Prevailing wage debate divides Republicans, Democrats and laborers

Published: May. 25, 2017 at 5:30 PM CDT
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A bill aimed at eliminating the state's prevailing wage has pitted Republicans against Democrats and the state's construction and union workers.

In April, Republican lawmakers introduced their bill aimed at eliminating state prevailing wage for state projects. Prevailing wage is used to determine the average hourly rate a worker should be paid.

In 2015, the state legislature ended prevailing wage for local projects. The bill took effect this year.

It's got contractors like Doug Johnson feeling uneasy.

"If we didn't have this work right now, I'd have six guys that wouldn't be working," Johnson said.

He fears if the bill were to pass, even more could be out of work.

"Prevailing wage is to protect the local workers and if we have the out of state guys coming in, we don't have money coming in to our pockets," Johnson said.

Supporters, including Gov. Scott Walker said the bill would save money.

"It's one of those, we made changes for local government. This would tie it to the state government. It's just one more way to save the taxpayers money, and that money can be put back into more highway and construction projects," Walker said.

He adds it would also increase competition by giving non-union firms a chance at landing public projects.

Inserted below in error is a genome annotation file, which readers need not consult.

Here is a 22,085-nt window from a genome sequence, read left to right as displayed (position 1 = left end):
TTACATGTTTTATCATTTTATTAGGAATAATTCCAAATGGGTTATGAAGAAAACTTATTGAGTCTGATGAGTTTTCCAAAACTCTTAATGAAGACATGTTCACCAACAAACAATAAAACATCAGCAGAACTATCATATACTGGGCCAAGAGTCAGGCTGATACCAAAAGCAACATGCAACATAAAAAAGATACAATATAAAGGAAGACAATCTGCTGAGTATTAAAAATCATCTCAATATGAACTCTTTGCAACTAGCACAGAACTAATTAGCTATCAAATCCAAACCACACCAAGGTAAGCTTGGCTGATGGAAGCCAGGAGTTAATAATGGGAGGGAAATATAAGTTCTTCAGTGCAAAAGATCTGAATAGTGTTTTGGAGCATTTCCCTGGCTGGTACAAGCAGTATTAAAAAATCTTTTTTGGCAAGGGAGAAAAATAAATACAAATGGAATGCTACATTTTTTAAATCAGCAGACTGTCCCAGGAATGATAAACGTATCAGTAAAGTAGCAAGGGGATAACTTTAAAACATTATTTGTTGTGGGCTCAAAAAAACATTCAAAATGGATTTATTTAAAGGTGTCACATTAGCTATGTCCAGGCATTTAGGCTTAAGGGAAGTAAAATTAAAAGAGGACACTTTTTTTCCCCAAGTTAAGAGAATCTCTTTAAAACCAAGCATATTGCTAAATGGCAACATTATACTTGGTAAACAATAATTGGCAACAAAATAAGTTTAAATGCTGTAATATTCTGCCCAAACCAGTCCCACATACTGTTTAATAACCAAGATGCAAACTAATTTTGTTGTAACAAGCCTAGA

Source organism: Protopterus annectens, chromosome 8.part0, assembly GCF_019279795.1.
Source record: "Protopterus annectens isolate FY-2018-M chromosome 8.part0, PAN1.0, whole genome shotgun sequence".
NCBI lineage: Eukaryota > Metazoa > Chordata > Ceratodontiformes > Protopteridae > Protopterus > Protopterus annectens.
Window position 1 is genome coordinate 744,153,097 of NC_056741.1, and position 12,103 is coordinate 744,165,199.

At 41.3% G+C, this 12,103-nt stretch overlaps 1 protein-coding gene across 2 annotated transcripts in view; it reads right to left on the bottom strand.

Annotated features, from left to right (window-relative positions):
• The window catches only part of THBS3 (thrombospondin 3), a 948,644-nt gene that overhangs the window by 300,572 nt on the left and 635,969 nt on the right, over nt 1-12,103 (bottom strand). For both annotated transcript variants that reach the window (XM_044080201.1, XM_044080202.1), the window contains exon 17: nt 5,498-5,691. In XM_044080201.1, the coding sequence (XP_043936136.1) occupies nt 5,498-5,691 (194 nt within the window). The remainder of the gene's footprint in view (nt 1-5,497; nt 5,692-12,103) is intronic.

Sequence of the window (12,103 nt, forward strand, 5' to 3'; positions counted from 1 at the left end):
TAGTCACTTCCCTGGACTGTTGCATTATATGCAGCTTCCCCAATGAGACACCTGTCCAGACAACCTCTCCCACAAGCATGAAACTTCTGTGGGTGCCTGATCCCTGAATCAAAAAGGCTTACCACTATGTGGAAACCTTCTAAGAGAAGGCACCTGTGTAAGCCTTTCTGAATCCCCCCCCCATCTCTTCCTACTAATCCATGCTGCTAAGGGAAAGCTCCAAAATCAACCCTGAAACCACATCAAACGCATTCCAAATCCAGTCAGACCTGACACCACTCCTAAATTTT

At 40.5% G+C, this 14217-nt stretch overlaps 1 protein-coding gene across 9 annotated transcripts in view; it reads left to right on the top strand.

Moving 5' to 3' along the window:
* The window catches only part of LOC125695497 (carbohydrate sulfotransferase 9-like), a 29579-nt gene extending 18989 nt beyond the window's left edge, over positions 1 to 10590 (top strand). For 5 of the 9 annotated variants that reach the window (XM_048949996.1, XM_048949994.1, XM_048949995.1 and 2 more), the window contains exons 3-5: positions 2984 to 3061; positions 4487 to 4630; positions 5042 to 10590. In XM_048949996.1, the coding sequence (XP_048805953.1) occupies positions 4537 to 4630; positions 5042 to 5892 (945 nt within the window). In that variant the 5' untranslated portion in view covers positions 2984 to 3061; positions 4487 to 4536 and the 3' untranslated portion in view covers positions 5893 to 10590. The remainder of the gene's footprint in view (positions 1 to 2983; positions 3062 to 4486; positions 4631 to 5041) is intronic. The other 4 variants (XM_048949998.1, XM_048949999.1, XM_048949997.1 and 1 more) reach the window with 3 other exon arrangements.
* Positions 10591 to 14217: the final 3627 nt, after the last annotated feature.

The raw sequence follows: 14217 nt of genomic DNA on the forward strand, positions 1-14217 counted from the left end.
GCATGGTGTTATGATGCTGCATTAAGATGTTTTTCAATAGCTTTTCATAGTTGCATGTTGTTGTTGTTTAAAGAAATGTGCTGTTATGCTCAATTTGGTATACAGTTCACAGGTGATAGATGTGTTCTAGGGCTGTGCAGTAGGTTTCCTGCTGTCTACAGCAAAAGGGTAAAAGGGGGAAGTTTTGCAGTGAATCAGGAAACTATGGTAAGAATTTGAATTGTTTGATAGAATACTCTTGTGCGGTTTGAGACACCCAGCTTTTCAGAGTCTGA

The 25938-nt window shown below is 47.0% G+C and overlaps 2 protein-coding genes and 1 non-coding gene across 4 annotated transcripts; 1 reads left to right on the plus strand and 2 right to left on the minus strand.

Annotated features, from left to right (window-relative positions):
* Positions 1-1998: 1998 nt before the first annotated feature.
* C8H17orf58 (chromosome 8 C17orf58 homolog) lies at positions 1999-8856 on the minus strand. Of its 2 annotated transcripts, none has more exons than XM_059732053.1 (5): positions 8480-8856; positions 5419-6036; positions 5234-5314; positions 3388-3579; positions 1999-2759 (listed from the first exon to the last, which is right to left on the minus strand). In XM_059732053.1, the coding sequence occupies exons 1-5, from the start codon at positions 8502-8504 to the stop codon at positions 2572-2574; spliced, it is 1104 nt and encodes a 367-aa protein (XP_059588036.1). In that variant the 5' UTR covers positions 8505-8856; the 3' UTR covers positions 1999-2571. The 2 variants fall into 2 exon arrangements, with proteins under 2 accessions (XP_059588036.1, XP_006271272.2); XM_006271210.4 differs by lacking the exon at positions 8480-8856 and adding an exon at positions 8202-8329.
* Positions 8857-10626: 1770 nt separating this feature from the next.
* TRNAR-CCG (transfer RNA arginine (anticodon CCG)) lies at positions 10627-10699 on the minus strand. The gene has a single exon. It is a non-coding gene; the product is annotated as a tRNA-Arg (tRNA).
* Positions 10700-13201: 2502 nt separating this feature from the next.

"We're at an all time high in terms of employment. As employment goes up, wages over time are going to go up as well because it's a more competitive market. With or without the prevailing wage, people are still going to be paid well for the jobs that are out there," Walker said.

But Lee Polencheck with the North Central States Regional Council of Carpenters said, the passing of the bill could actually end up costing the state more money if an out of state firm does a poor job and another firm must be hired to fix it.

"If you have out of state contractors coming up and if there's trouble on that, they say that work will take two or three years and they have to come back up to redo it, are they going to come back up to redo it?" Johnson asked.

It's why Johnson is urging lawmakers to consider keeping the state's prevailing wage.

"Do not let them take away the state wage or we're all going to be hurting."

If the bill were to pass, Wisconsin would join 20 other states without prevailing wage laws.

While prevailing wage would be eliminated at the state and local level, it would still remain at the federal level. The federal government still requires prevailing wage on projects paid for with federal funds.